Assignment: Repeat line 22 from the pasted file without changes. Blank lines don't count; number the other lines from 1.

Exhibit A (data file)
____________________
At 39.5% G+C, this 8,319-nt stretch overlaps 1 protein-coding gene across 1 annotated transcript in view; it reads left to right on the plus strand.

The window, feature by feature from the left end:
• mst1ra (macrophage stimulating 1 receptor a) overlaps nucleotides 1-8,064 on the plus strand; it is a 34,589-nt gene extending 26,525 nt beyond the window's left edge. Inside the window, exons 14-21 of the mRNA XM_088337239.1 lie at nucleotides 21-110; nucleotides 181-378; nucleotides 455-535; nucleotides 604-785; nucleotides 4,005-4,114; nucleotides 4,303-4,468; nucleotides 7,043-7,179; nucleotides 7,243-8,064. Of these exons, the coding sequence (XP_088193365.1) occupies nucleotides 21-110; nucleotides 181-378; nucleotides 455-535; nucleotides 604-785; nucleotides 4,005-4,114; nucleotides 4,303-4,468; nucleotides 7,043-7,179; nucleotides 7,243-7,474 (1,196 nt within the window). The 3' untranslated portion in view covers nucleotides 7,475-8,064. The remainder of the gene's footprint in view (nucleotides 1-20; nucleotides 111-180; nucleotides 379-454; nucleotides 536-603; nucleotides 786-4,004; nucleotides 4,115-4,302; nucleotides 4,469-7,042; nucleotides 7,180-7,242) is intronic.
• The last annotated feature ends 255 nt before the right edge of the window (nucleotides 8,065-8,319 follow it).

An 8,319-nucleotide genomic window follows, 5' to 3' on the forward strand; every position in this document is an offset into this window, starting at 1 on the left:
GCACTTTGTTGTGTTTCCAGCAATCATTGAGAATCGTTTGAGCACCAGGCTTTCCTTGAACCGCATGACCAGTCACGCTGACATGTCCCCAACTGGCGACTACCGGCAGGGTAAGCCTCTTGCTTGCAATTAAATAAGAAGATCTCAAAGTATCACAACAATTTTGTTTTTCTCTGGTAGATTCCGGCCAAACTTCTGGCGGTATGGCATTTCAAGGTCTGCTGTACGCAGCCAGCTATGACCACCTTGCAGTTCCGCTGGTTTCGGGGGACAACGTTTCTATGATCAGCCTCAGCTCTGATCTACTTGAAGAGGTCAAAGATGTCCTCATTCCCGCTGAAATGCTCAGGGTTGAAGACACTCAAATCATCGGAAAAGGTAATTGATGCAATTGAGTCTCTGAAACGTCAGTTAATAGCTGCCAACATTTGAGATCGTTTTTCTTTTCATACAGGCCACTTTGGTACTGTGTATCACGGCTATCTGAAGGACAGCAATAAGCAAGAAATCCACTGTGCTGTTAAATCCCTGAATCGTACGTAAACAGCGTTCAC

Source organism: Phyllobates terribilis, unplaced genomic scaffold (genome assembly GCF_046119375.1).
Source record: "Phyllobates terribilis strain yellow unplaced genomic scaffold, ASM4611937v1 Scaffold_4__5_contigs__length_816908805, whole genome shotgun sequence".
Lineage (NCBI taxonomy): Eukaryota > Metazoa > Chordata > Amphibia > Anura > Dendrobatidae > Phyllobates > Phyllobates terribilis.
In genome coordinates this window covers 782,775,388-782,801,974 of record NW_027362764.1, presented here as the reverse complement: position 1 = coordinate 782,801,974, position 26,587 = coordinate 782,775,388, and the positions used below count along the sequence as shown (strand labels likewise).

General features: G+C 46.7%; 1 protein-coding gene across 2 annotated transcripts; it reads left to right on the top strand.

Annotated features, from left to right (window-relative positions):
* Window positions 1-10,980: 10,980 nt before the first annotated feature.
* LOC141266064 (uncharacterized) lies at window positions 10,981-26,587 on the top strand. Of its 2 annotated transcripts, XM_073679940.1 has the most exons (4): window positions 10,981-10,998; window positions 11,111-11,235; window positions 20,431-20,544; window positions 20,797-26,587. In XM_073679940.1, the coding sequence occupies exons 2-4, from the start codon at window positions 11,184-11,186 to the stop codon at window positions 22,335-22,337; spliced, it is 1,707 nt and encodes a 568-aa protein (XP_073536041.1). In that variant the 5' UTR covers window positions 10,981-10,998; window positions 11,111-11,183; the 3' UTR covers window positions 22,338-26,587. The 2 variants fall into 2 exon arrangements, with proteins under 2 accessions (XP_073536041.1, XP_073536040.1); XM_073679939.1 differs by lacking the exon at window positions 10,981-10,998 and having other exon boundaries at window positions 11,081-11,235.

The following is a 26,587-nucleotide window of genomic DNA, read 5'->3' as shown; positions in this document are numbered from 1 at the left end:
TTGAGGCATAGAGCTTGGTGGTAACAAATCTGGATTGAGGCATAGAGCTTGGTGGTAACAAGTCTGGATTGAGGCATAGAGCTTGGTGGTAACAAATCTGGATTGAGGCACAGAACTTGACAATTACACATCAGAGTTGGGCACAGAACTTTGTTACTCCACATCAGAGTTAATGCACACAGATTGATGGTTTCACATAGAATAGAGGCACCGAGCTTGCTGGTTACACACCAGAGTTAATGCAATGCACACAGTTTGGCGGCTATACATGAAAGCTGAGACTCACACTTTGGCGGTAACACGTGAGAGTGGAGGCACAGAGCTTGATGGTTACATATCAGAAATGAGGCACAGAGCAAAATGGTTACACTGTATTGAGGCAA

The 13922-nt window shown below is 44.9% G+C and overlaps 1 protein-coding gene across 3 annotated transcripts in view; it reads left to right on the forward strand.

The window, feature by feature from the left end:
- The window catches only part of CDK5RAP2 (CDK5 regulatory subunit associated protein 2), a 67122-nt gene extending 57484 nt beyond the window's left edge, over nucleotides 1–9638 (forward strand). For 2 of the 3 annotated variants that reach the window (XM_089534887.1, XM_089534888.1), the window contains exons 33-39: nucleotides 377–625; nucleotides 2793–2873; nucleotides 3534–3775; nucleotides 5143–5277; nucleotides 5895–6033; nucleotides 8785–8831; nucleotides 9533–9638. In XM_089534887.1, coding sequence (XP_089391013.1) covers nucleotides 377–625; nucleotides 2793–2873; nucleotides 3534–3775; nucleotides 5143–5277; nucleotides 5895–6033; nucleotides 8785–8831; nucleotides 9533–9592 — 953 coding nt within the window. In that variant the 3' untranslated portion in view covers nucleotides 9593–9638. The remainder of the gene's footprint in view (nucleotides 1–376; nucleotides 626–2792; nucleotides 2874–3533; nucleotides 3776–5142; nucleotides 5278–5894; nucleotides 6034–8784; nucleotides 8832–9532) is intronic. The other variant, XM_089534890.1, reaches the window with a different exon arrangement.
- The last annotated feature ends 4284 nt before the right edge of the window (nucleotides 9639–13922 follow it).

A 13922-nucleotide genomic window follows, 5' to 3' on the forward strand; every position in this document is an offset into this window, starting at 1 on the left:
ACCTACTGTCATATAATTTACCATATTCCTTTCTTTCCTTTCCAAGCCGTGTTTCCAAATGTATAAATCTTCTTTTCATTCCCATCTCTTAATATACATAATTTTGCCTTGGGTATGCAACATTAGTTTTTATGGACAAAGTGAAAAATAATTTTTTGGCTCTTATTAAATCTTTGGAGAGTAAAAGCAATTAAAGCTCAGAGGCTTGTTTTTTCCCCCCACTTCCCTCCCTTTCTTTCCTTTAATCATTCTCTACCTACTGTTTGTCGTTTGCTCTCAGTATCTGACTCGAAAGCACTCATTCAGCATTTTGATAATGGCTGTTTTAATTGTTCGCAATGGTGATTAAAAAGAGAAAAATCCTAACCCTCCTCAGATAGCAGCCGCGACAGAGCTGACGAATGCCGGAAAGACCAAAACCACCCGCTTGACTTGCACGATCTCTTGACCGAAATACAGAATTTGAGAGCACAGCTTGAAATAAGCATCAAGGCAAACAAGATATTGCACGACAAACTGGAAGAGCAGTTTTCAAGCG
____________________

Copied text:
ACCTACTGTCATATAATTTACCATATTCCTTTCTTTCCTTTCCAAGCCGTGTTTCCAAATGTATAAATCTTCTTTTCATTCCCATCTCTTAATATACATAATTTTGCCTTGGGTATGCAACATTAGTTTTTATGGACAAAGTGAAAAATAATTTTTTGGCTCTTATTAAATCTTTGGAGAGTAAAAGCAATTAAAGCTCAGAGGCTTGTTTTTTCCCCCCACTTCCCTCCCTTTCTTTCCTTTAATCATTCTCTACCTACTGTTTGTCGTTTGCTCTCAGTATCTGACTCGAAAGCACTCATTCAGCATTTTGATAATGGCTGTTTTAATTGTTCGCAATGGTGATTAAAAAGAGAAAAATCCTAACCCTCCTCAGATAGCAGCCGCGACAGAGCTGACGAATGCCGGAAAGACCAAAACCACCCGCTTGACTTGCACGATCTCTTGACCGAAATACAGAATTTGAGAGCACAGCTTGAAATAAGCATCAAGGCAAACAAGATATTGCACGACAAACTGGAAGAGCAGTTTTCAAGCG